Students create early detection method for cancer
Published April 2017
A microchip and a single drop of blood could hold the key to early detection of pancreatic cancer.
NDSU graduate students Fataneh Karandish and James Froberg earned first place in the Service category of Innovation Challenge ’17 for creating a novel way to test for cancer. The annual competition features new, unique or re-imagined products and services developed by NDSU students in four tracks: Agriculture, Product, Service and Social Impact.
“The Innovation Challenge gave me the opportunity to grow, learn and explore new possibilities,” said Karandish, a fourth-year doctoral student in pharmaceutical sciences from Iran. “The competition compelled me to come out of my comfort zone, develop new skills and increase my confidence.”
The project, titled “Single Cell Diagnosis,” could be a breakthrough for early detection of pancreatic cancer, which can be hard to diagnose because it has few early symptoms.
Karandish and Froberg developed a microchip that responds to the presence of pancreatic cancer cells in a single drop of blood when exposed to an electric current. The current’s intensity decreases with the presence of pancreatic cancer cells in the blood.
The innovation could become an at-home early diagnostic kit for pancreatic cancer, and could eventually be modified to detect other types of cancer in early stages.
“By participating in this challenge, I learned a lot about how to give presentations and how to get other people interested in what I’m doing,” said Froberg, a physics doctoral student. “I think these skills will be very valuable later in my life and career.”
The winner in each of the Innovation Challenge’s categories received a $5,000 prize. Second place earned $1,000 and third place earned $500. Showcase attendees also voted during the semifinal round for a $1,000 “People’s Choice Award” winner.
Innovation Challenge is presented by the NDSU Office of the Provost, in partnership with the NDSU Research and Technology Park.
Other recognized projects and students include:
First place – “Ag Innovations,” which created a tool to dynamically generate simple accurate and unbiased recommendations for farm chemical applications, by Reed Lawrence, a senior Business major from Bloomington, Minnesota, and Samuel Hanson, a senior crop and weed science major from Benson, Minnesota.
Second place – “Sustainable Sporting Goods,” a project to create the next generation of high-performance sporting goods sourced from agricultural products, by mechanical engineering graduate students Britt Helten, from Devils Lake, North Dakota, Ali Amiri, and Victoria Burkhart, from Cummings, North Dakota.
Third place – “PediCow,” a project to change the way farmers prevent lameness in their herd by reinventing the cow foot bath, by Shawn Felling, a sophomore agricultural engineering major from Belgrade, Minnesota, and Austin Trustheim, a freshman agricultural engineering major from Braden, Minnesota.
First place – “Radio Frequency Pacemaker,” a project to develop a fully wireless and batteryless pacemaker that can be implanted directly into the heart, by Sajid Asif, an electrical engineering graduate student from Fargo.
Second place – “T&T Innovative Solutions,” a Pack-n-Go ramp for loading recreational and utility vehicles with a unique telescoping and folding design, by Tyler Toepke-Floyd, a junior mechanical engineering major from Wishek, North Dakota, and, Tyler Donner, a senior mechanical engineering major from Clara City, Minnesota.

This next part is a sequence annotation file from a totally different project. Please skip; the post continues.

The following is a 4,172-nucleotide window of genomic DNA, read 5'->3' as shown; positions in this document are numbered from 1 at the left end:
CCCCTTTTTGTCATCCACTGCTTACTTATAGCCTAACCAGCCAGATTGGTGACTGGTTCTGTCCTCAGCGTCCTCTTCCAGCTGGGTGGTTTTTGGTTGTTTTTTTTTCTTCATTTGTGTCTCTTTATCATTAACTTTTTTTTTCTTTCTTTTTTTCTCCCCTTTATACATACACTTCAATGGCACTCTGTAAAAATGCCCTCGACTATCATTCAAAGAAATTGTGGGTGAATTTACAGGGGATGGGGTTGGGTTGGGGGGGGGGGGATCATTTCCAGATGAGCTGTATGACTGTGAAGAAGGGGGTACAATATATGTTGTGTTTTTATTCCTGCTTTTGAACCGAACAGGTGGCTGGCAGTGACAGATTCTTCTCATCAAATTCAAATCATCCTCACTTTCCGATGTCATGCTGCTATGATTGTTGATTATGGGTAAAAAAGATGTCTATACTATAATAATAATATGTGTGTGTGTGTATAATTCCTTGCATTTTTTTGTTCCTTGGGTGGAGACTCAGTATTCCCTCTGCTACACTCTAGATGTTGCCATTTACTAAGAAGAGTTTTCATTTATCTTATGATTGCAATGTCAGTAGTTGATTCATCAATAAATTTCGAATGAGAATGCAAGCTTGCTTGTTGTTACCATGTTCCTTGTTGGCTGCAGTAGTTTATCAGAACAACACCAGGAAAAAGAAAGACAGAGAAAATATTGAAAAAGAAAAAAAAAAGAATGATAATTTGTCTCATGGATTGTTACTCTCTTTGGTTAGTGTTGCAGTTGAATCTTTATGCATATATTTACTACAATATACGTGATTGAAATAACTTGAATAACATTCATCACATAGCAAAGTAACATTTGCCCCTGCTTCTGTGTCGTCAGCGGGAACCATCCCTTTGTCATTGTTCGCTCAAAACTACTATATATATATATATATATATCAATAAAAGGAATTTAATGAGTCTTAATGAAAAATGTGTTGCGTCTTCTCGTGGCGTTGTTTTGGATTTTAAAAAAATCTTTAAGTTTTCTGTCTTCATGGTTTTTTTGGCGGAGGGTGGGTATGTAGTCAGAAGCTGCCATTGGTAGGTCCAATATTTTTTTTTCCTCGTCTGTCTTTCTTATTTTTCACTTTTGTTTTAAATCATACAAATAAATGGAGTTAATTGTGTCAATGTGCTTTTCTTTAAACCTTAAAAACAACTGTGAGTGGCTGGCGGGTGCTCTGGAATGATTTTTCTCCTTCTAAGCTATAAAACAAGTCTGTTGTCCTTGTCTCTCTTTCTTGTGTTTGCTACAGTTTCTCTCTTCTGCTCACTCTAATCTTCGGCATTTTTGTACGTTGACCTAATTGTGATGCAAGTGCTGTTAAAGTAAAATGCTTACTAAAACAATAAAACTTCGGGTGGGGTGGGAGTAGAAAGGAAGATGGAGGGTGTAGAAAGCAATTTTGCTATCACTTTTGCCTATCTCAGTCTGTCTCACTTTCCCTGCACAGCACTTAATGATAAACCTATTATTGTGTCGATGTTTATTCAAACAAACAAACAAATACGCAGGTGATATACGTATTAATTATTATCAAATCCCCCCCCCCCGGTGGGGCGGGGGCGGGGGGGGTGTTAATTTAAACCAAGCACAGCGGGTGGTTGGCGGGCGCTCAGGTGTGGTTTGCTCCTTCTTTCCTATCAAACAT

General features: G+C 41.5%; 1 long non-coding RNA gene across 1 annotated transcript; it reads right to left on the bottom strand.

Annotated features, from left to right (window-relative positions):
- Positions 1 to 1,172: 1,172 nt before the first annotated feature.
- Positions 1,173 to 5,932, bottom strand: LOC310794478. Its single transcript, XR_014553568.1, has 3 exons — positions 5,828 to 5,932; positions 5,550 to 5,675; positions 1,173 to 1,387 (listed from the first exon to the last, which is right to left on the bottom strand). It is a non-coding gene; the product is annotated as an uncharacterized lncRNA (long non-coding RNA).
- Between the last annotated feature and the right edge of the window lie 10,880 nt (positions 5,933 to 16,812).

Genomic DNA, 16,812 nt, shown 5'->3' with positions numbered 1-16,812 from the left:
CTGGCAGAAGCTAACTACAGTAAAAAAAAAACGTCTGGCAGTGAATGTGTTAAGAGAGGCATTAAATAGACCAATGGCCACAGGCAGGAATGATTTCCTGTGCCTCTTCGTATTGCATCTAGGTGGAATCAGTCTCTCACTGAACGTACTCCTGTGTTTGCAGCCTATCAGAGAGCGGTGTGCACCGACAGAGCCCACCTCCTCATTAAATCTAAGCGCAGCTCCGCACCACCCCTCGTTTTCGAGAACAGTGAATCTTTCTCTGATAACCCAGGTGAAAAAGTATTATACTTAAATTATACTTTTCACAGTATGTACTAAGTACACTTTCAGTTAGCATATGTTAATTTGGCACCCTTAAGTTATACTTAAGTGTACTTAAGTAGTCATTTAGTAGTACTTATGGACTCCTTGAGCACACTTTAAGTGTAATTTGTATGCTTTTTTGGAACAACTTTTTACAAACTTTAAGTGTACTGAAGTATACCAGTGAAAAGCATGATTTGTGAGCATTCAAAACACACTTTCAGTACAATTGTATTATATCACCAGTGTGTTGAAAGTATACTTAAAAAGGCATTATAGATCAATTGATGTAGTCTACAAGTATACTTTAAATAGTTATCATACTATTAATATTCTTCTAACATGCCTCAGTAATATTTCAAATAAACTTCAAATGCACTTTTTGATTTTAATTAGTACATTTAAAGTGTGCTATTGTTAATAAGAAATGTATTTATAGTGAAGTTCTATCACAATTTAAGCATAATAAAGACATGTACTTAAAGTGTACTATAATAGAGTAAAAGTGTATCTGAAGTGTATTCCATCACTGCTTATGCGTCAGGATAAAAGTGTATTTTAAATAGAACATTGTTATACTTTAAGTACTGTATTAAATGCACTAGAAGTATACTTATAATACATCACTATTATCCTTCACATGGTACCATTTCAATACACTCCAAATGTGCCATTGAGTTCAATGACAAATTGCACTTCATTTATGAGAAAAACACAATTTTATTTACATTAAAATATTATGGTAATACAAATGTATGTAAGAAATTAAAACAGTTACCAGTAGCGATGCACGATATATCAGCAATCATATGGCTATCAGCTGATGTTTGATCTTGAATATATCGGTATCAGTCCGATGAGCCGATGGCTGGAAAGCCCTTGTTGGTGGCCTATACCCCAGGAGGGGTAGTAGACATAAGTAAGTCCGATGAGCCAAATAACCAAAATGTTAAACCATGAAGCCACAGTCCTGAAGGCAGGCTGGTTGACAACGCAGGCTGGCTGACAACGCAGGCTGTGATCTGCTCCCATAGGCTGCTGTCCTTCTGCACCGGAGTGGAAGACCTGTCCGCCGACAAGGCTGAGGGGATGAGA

Third place – “Vacuum Door Interactive,” a next generation Virtual Reality experience, by Santipab Tipperach, a mechanical engineering major from Fargo; Jon Bell-Clement, a senior double-major in art and zoology from Fargo; Matthew Neururer, a senior visual art major from Fargo; Austin Hayer, a freshman music major from Shakopee, Minnesota; Prokshit Angandi, construction management graduate student from Fargo.
First place – “Single Cell Diagnosis,” by Karandish and Froberg.
Second place – “Off the Grid,” a mobile app to help people disconnect from their cellphones worry-free and shift away from a seeming cultural obligation to be constantly connected, by Mathias Hennen, a junior graphic design and marketing major from Kimball, Minnesota, and Tanner Bjorlie, junior mechanical engineering major from Fargo.
Third place – “MicroVenture Imaging,” a project to increase success in culture research through a relatively inexpensive, safe and efficient imaging system, by Iain Wallace, a junior math and computer science major from Park Rapids, Minnesota; Collin Young; Claire Wiseman.
First place – “NDSU Markerspace,” a space on NDSU’s campus that will allow students from all areas of study to meet and create together, by Theodore Young, a sophomore industrial engineering major, and Kyle Stapleton.
Second place – “Moonshot Mindset,” a partnership between NDSU and local K-12 schools to establish a mindset of innovation to improve STEM education and create competitive innovation in a global market, by Lauren Singelmann, a junior electrical engineering major from Fargo, and Jared Hansen, an electrical engineering graduate student from Minneapolis.
Third place – “Passive House Design & Build,” adapting the design and construction of houses to be more energy efficient and reduce the energy burden for North Dakota residents, by architecture graduate students, Alex Jansen of Minneapolis; Dylan Neururer of Pillager, Minnesota; Aaron Warner of Prior Lake, Minnesota; Nick Braaksma of Bozeman, Montana; Joshua Highley of St. Paul, Minnesota.
“Write Your World,” a program that connects New American and local women through weekly writing groups, by Samantha Hamernick, a senior English major from Lino Lakes, Minnesota, and Ibitssem Belmihoub, a doctoral student in writing, rhetoric and culture from Algeria.